Paul Linkchorst

  • Paul Linkchorst posted a new activity comment 6 days, 20 hours ago

    Domain 3, Quiz 5: 76%

  • Paul Linkchorst posted a new activity comment 1 week, 2 days ago

    Domain 2, Quiz 2: 74%

  • Meant to say Domain 2. Quiz 3: 76%

  • Domain 1, Quiz 3: 76%

  • Paul Linkchorst posted a new activity comment 2 weeks, 5 days ago

    Domain 1, Quiz 2: 84%

  • Paul Linkchorst posted a new activity comment 2 weeks, 6 days ago

    First 50 Set of Questions: 74% correct

  • I recently came across a very interesting article regarding a severe disregard to security revolving around federal information systems.  While this article might not relate 100% to the class, most of the […]

  • Since enrolling in this program, I have been on the lookout for advice from information security professionals and IT auditors on how to get started and succeed in this field.  While I found many pieces of […]

  • Paul Linkchorst posted a new activity comment 1 month ago

    David,

    I am sure that they were not targeting businesses for their “services” but were stating that was the case in order to try to “cover their assess”. It was likely that a majority of their customers were looking for DDoS services and vDOS was able to fly under the radar for several years. If that was not the case, I do think that…[Read more]

  • Paul Linkchorst commented on the post, Why Learn Python, on the site MIS5208 Spring 2017 1 month ago

    Hi Ming,

    You bring up a good point that choosing a programming language should be primarily based on what you want to accomplish. With that being said, I do think Python offers more flexibility in that R is more concerned with data analysis while Python runs a whole myriad of programs, from video games to instagram.

  • According to the article found on KrebsonSecurity, two younger Israelis are likely going to stand trial in their involvement in an online service called vDOS. vDOS states their service was to help companies test […]

  • Paul Linkchorst posted a new activity comment 1 month ago

    Wen Ting,

    A portion of hacking is just a bunch of “uncool” kids exploiting the Internet and ruining it for the rest of us. However, these individuals are exploiting vulnerabilities due to the fact that a large amount of users don’t know how to protect themselves and their web applications. Therefore, I would agree with you that many believe…[Read more]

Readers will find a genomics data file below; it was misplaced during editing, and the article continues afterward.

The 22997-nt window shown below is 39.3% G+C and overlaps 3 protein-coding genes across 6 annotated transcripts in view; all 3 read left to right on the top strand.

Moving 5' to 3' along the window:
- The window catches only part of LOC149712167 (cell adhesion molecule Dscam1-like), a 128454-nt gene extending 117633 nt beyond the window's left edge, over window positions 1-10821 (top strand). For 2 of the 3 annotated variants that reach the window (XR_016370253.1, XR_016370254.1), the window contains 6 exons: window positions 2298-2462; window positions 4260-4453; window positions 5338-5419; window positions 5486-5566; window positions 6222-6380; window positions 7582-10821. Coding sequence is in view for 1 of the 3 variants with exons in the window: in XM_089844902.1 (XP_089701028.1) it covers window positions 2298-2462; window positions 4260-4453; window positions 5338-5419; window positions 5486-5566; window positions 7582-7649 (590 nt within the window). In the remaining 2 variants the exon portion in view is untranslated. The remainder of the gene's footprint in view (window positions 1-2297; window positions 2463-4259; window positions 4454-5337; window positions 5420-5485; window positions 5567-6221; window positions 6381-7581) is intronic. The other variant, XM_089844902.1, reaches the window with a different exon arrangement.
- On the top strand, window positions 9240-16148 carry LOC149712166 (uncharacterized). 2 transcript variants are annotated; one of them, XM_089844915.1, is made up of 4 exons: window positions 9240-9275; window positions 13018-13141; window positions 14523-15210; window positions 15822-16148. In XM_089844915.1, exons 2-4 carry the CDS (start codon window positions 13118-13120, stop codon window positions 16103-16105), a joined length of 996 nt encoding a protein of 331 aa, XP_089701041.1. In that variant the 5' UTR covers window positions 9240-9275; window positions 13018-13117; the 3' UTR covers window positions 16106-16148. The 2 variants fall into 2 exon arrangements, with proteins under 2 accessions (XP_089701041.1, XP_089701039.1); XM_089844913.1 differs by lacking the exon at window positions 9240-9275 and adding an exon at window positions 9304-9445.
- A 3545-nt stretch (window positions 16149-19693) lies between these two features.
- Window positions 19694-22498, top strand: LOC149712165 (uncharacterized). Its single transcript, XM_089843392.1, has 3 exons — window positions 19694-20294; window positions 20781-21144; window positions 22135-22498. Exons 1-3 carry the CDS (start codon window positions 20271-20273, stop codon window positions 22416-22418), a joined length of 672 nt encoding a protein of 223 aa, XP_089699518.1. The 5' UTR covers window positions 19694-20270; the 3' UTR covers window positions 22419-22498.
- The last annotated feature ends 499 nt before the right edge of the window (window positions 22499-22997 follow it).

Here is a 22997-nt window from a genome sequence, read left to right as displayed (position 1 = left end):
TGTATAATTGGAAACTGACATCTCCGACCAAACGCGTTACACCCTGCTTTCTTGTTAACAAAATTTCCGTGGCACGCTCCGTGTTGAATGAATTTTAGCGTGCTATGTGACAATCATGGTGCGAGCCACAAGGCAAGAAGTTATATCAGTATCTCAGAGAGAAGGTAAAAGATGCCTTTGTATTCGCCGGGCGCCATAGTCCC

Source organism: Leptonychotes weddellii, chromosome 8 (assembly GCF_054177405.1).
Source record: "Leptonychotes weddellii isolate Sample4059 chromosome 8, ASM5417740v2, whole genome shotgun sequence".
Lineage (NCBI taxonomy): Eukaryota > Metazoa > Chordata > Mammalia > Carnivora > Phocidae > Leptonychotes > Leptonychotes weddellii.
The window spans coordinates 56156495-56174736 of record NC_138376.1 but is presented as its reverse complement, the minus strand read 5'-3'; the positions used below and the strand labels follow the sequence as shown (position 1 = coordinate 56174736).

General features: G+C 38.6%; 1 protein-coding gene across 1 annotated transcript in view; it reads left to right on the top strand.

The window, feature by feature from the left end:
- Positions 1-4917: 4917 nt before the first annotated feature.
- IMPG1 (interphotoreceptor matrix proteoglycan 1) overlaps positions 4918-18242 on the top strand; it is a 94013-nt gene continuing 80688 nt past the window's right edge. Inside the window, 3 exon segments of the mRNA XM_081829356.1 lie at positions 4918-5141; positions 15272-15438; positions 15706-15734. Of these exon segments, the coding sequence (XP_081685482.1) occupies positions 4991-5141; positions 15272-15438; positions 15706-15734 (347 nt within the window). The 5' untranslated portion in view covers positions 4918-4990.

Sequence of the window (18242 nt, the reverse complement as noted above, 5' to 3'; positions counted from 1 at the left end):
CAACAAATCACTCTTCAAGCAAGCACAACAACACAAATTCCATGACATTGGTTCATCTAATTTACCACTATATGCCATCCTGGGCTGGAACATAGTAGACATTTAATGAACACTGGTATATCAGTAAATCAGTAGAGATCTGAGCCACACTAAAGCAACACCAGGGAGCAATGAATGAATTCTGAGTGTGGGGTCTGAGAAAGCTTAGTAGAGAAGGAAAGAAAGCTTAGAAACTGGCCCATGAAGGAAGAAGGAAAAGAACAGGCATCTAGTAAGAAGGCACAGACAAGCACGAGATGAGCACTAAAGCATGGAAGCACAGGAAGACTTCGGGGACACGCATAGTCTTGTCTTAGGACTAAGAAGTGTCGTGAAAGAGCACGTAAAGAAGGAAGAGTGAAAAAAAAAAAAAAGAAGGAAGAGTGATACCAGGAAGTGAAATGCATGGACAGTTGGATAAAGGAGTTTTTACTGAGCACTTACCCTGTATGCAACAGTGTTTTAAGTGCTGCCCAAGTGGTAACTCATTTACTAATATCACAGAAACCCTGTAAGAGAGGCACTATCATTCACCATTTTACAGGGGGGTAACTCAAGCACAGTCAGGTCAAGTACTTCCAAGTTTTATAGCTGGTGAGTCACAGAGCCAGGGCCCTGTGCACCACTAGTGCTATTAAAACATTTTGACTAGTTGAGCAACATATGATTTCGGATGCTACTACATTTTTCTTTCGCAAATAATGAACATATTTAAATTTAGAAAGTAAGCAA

• As a student, I am always looking to develop new skills and qualifications that are being demanded by today’s market. One of those qualifications that I was lacking was my inability to code. After discussing the m […]

    • I agree with you. Python’s major advantage is its breadth. For example, R can run Machine Learning algorithms on a preprocessed dataset, but Python is much better at processing the data. Pandas is an incredibly useful library that can essentially do everything SQL does and more. matplotlib lets you create useful visualizations to quickly understand your data. In terms of algorithm availability, you can get plenty of algorithms out of the box with scikit-learn.
      The choice of programming language depends on your work and goal of your data analysis. At present the two most popular programming tools are R and Python. Python is used when data analysis tasks need to be integrated with web apps and code needs to be incorporated into a production database. Python is the most important programming language for data science and data mining because it is easy to learn, scalable with awesome visualization packages and excellent python community where you can find data science libraries.